Part 1: What is great fundraising leadership – and why don’t we see more of it?

I’m just back at my desk after a fun and productive few days in Ottawa, meeting with fundraisers from across Canada for the Association of Fundraising Professionals Leadership Retreat.

From BC to Newfoundland and Labrador, we were all talking about the same urgent issue – the leadership gap in the fundraising, and how to bridge it.

Doing a deep dive into the topic of nonprofit leadership got me thinking – what is great leadership in fundraising, and why aren’t we seeing more of it?

Great leaders look inward, as well as outward

The best leaders I’ve met are masters at self-reflection.

In addition to having a strong vision for their organization, they are constantly looking inward to understand themselves better.

They identify ways in which they need to continue developing, and recognizing the impact their behavior has on their team as a result of the power they hold.

Increasingly, a lot of the great leaders I encounter are talking about having a regular self-refection practice – whether it’s mindfulness meditation, or scheduling time each week for introspection.

Great leaders prioritize and model self-awareness, and are committed to self-improvement through lifelong learning.

Strong leaders invest in their team

I’ll never forget a woman I met at a conference a few years ago – not only did she have to pay for her own professional development, she had to use her vacation days to attend!

I can’t think of a more effective way for an organization to send a message about how little they value their staff.

Now, I’ve worked with small shops for over 20 years now, so I know budget can be a barrier – but investing in improving the skills and knowledge of your team can produce some serious return on investment when it comes to fundraising.

But don’t take my word for it – recent research conducted by Amy Eisenstein, ACFRE, Dr. Rita Kottasz and Dr. Adrian Sargeant has found a strong correlation between training and educational opportunities available to staff, and overall fundraising performance.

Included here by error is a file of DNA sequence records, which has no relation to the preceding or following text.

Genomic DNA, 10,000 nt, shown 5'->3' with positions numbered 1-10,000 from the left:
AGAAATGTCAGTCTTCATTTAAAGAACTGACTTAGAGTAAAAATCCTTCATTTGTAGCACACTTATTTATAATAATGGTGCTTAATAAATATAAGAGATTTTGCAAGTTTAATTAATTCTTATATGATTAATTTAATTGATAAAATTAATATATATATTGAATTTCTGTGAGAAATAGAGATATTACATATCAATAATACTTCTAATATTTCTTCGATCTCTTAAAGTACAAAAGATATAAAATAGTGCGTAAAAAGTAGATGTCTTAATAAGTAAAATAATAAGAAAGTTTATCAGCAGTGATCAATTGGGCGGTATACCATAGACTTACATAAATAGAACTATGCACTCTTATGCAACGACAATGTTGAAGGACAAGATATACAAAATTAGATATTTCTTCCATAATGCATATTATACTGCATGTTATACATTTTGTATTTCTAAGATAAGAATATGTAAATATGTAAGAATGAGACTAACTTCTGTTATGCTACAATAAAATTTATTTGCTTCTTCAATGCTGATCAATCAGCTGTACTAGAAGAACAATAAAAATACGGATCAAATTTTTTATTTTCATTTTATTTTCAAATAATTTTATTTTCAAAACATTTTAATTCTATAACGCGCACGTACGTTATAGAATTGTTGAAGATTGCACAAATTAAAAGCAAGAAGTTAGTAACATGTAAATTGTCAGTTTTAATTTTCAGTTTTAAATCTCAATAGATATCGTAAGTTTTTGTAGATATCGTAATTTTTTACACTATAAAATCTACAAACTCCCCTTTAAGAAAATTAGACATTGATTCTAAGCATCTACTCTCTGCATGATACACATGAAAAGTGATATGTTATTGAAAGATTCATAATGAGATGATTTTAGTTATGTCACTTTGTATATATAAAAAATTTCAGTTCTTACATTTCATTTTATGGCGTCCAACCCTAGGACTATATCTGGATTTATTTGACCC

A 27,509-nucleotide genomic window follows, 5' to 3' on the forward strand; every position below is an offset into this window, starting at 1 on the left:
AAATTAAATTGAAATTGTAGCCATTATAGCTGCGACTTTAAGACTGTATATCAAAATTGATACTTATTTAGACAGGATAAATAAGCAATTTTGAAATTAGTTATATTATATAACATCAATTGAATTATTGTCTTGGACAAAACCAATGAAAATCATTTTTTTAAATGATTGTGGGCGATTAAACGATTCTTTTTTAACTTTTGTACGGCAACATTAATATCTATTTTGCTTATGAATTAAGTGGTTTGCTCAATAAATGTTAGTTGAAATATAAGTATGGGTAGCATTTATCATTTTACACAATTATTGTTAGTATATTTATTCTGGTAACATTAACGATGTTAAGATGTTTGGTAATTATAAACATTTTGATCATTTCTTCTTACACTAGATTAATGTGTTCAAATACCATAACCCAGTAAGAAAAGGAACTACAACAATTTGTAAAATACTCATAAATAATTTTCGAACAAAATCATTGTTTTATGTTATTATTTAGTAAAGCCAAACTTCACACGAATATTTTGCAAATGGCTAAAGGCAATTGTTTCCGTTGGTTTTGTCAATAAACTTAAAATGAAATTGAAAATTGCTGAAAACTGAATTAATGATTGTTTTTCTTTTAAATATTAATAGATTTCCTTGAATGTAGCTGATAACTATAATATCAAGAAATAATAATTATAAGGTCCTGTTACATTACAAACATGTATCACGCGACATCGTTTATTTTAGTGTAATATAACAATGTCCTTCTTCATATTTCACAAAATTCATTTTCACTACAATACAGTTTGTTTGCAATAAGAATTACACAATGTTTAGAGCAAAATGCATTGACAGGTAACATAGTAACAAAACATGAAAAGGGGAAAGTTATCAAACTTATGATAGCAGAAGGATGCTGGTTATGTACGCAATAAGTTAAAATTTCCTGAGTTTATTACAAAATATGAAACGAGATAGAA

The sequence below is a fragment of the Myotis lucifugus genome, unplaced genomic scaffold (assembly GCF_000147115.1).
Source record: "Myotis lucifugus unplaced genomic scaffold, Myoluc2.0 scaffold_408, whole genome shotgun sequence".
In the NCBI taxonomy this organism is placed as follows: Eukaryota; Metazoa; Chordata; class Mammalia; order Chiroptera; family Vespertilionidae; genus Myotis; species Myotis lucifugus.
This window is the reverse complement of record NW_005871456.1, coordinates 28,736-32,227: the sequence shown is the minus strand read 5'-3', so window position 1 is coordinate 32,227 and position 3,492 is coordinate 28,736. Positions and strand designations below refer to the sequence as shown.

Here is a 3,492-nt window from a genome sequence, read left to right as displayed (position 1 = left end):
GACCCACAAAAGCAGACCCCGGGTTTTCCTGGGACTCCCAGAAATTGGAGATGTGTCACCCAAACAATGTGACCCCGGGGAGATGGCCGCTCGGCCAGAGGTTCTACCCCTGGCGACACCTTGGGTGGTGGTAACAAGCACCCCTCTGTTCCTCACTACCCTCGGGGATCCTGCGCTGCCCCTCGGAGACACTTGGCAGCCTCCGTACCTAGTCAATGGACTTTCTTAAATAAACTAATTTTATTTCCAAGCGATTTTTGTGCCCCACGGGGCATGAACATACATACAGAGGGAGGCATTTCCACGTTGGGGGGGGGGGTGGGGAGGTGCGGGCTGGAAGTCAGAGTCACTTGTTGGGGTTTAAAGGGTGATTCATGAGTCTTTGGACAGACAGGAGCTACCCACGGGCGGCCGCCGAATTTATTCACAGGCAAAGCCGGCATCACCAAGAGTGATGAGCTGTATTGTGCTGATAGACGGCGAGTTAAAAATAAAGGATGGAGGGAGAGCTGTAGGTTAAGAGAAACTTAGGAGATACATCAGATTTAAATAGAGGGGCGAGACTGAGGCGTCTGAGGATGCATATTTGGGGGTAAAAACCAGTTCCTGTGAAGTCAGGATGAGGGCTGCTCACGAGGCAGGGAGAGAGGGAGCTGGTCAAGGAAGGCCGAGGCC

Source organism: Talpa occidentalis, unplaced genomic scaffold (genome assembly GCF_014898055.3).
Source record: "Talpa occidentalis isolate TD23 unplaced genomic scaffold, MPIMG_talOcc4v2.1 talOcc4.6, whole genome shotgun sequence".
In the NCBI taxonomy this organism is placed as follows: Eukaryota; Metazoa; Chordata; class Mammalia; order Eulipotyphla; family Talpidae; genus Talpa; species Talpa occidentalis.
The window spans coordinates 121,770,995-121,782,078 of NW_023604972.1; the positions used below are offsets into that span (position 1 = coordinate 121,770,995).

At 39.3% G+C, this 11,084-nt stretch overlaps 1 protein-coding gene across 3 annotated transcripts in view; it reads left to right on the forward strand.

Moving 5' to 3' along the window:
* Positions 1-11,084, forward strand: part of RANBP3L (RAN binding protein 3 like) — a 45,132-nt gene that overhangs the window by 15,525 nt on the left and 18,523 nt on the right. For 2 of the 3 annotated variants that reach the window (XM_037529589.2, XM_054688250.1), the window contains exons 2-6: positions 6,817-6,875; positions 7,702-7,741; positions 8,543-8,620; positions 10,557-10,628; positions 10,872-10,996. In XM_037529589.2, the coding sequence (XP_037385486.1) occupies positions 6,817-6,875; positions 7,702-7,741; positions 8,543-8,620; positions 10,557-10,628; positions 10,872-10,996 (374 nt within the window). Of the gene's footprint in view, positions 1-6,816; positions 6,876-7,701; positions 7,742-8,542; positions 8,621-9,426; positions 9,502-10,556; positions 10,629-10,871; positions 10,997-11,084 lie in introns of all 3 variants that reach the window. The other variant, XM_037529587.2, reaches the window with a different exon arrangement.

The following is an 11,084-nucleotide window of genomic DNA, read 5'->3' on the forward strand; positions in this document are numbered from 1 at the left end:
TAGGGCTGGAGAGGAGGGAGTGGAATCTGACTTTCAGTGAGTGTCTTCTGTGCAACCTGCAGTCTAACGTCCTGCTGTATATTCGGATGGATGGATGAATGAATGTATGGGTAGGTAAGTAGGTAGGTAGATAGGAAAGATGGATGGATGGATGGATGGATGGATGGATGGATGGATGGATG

In fact, the research showed that each additional form of training/education provided to fundraisers is associated with an increase of $37,000 in income.

You can't ignore the fact - investing in professional development has a measurable return on investment (not to mention the great ROI on retaining your fundraising staff - something our sector is not exactly renowned for...)

Strong fundraisers are not always strong leaders

I think it's important to note here that strong technical fundraising skills are not necessarily the same as strong leadership skills.

All too often, fundraisers are promoted simply because they excel at bringing in revenue.

We’ve all seen the same thing happen – a successful fundraiser is promoted into a leadership role, only to struggle with effectively leading their new team (and that’s probably putting it politely!)

We need to get better at spotting our future leaders and understanding the core competencies that great leaders need – because the most effective person for the job may not be the fundraiser who’s blowing away their targets every year.

There's a brand new report available from the Ontario Nonprofit Network that identifies the core competencies we need to look for in our future leaders. It's a valuable resource for anyone interested in the issue of leadership in our sector - which must be you, if you've read this far!

Next week, in the second part of this series, I’ll be looking at why we don't see more great leaders in fundraising, and why we're facing a perceived shortage of fundraising leaders.

You can subscribe to my updates to have it delivered straight to your inbox - looking forward to sharing more leadership thoughts soon!

Featured Posts
Recent Posts
Subscribe for weekly fundraising content
Search By Tags

FREE MASTERCLASS: How to Raise More Major Gifts Without Face to Face Meetings